On the very first resurrection Sunday two Jews were walking from Jerusalem to Emmaus and talking with each other about all the things that had happened over the previous days. While they conversed, the risen Jesus joined them and started asking them questions. They didn’t recognize Him as Jesus, and they were surprised that this stranger seemed not to know about all the events concerning “Jesus of Nazareth, a man who was a prophet mighty in deed and word before God and all the people” (Luke 24:19). They went on for a while explaining to Jesus about His death and sharing reports of His tomb being empty. But they themselves hadn’t come to any conclusions.

At some point “[Jesus] said to them, ‘O foolish ones, and slow of heart to believe all that the prophets have spoken! Was it not necessary that the Christ should suffer these things and enter into his glory?’ And beginning with Moses and all the Prophets, he interpreted to them in all the Scriptures the things concerning himself” (verse 25). All these things were in the Bible.

They arrived in Emmaus and Jesus sat down to dinner with them. “When he was at table with them, he took the bread and blessed it and broke it and give it to them. And their eyes were opened, and they recognized him. And he vanished from their sight” (verse 30). We might imagine them saying, “Wait! Now we have more questions!” They hadn’t had a problem with their physical sight, but now they could finally see.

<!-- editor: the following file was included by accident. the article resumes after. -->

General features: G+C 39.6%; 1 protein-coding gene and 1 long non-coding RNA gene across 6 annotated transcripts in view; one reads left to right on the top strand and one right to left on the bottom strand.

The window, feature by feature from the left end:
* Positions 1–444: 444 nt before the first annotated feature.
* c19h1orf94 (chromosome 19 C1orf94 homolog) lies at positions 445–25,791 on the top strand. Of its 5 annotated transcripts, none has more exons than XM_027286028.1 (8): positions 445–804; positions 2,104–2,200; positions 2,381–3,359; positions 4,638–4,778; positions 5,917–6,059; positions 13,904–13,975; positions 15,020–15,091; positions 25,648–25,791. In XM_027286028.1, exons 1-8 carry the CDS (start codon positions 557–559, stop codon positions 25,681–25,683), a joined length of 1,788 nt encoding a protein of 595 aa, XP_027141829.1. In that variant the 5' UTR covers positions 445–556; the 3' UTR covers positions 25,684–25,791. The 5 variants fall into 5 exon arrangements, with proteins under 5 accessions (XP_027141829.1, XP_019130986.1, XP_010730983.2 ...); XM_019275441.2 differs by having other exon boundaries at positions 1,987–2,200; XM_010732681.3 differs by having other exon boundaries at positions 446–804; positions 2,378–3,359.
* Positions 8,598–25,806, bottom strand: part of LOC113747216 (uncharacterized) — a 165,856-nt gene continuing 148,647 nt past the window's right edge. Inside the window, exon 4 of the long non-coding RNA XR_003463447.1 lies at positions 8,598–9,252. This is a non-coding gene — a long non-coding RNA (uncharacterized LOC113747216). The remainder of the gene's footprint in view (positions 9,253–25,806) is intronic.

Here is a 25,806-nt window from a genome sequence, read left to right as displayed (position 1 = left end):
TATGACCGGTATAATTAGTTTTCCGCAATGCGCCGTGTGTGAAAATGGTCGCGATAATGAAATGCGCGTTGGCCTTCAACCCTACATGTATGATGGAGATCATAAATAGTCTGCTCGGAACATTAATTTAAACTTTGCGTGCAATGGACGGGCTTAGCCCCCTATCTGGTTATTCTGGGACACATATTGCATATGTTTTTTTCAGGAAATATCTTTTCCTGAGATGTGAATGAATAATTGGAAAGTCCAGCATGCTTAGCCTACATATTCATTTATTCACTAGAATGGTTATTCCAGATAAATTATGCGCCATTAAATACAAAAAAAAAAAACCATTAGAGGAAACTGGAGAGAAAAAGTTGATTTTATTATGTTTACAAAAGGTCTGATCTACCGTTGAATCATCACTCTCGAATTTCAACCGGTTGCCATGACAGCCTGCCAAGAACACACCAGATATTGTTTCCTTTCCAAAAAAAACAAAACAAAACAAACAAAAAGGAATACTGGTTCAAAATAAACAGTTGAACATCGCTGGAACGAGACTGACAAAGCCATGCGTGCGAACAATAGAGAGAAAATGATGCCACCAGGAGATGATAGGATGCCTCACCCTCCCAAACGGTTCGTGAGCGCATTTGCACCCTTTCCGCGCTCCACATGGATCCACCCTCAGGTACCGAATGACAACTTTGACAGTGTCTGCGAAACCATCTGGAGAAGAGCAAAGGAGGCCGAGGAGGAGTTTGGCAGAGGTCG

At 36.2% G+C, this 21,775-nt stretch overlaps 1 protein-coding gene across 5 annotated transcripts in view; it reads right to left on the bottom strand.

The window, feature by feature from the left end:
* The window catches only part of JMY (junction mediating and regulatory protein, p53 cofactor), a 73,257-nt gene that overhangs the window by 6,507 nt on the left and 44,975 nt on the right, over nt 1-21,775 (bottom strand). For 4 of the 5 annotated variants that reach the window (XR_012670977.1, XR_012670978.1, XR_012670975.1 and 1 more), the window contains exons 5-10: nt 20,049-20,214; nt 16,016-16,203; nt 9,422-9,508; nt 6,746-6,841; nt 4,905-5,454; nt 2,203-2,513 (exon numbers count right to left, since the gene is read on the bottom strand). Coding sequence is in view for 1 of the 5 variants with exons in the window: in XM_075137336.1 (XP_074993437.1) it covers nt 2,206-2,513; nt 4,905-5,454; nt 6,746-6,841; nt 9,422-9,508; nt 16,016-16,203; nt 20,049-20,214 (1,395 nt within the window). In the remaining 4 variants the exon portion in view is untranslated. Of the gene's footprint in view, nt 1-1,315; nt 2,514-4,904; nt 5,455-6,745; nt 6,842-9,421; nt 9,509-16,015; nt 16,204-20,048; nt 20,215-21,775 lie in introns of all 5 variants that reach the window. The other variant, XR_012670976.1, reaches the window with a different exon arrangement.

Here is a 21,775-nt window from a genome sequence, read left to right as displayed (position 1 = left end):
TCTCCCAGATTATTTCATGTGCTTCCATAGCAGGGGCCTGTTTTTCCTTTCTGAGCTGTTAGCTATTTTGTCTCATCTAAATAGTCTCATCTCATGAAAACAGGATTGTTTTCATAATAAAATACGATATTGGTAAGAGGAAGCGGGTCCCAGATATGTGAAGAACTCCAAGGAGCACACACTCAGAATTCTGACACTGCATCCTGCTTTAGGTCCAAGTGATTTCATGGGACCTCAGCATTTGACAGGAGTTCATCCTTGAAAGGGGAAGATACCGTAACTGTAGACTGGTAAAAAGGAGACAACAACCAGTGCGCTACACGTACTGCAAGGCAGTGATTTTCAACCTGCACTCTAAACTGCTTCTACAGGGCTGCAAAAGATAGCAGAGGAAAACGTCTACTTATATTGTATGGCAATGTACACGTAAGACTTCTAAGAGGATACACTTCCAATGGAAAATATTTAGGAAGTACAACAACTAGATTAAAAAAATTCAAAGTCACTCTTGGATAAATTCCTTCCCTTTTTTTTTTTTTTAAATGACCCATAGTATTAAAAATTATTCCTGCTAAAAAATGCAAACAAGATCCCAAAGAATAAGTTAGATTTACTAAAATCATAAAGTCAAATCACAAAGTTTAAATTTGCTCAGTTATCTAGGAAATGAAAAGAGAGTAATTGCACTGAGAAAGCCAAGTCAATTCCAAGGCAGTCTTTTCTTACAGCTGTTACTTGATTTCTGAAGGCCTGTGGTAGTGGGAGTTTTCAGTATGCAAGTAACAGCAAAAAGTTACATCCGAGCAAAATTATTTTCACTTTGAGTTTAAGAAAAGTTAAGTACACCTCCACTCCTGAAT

Not only could they see who they had been talking with, they could see how what He had said made sense. “They said to each other, ‘Did not our hearts burn within us while he talked to us on the road, while he opened to us the Scriptures?’” (verse 32) Jesus had been clearing brush away from the signs and then showing how all the signs pointed in one direction.

Both because the Bible is a more-than-human book, and because sin is a blinding force, not seeing what is right in front of us, especially on the pages of Scripture, is a typical problem. We can be obtuse on a sentence level, we can be oblivious on the story level. But this is the beginning of a sign-clearing effort to see a way of explaining God’s plan, from beginning to end, that has been in the Bible all along but for whatever reason we haven’t recognized.

It is a Bible reading project, “beginning with Moses” and including “all the Prophets,” as well as the Gospels and the epistles of Christ’s apostles. This is a project to read and believe that “‘everything written about [Jesus] in the Law of Moses and the Prophets and the Psalms must be fulfilled.’” This is a project to describe the things that make our hearts burn within us.